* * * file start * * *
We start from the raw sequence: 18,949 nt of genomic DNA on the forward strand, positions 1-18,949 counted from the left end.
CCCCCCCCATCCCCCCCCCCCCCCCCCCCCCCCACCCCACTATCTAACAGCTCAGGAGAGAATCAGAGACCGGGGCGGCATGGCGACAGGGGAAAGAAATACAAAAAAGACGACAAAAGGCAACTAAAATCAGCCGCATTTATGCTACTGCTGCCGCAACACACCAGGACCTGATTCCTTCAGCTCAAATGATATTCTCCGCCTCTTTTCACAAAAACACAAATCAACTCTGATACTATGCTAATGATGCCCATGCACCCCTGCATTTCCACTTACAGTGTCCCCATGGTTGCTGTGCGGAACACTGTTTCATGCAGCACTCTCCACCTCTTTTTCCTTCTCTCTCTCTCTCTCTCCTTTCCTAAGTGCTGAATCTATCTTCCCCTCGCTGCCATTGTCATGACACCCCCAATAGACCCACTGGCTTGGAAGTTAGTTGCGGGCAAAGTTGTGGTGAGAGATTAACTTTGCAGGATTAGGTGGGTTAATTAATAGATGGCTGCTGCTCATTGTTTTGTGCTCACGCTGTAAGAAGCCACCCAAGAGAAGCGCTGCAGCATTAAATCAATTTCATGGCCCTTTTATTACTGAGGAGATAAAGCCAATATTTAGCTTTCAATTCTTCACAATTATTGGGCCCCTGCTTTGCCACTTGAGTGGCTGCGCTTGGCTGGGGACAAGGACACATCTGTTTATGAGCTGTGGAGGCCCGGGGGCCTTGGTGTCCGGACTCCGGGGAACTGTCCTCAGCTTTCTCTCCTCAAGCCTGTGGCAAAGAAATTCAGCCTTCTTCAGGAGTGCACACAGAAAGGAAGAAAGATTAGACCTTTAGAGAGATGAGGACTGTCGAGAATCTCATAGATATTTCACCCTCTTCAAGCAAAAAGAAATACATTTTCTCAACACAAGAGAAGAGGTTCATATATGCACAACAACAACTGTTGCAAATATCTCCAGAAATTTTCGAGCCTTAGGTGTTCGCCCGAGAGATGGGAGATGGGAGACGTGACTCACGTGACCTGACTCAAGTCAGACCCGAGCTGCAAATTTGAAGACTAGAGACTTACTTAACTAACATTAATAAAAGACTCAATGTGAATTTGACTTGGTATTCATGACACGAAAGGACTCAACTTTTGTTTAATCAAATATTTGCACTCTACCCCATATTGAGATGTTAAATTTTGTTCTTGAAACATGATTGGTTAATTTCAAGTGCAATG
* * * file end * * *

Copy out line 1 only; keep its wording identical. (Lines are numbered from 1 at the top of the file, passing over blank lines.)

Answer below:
We start from the raw sequence: 18,949 nt of genomic DNA on the forward strand, positions 1-18,949 counted from the left end.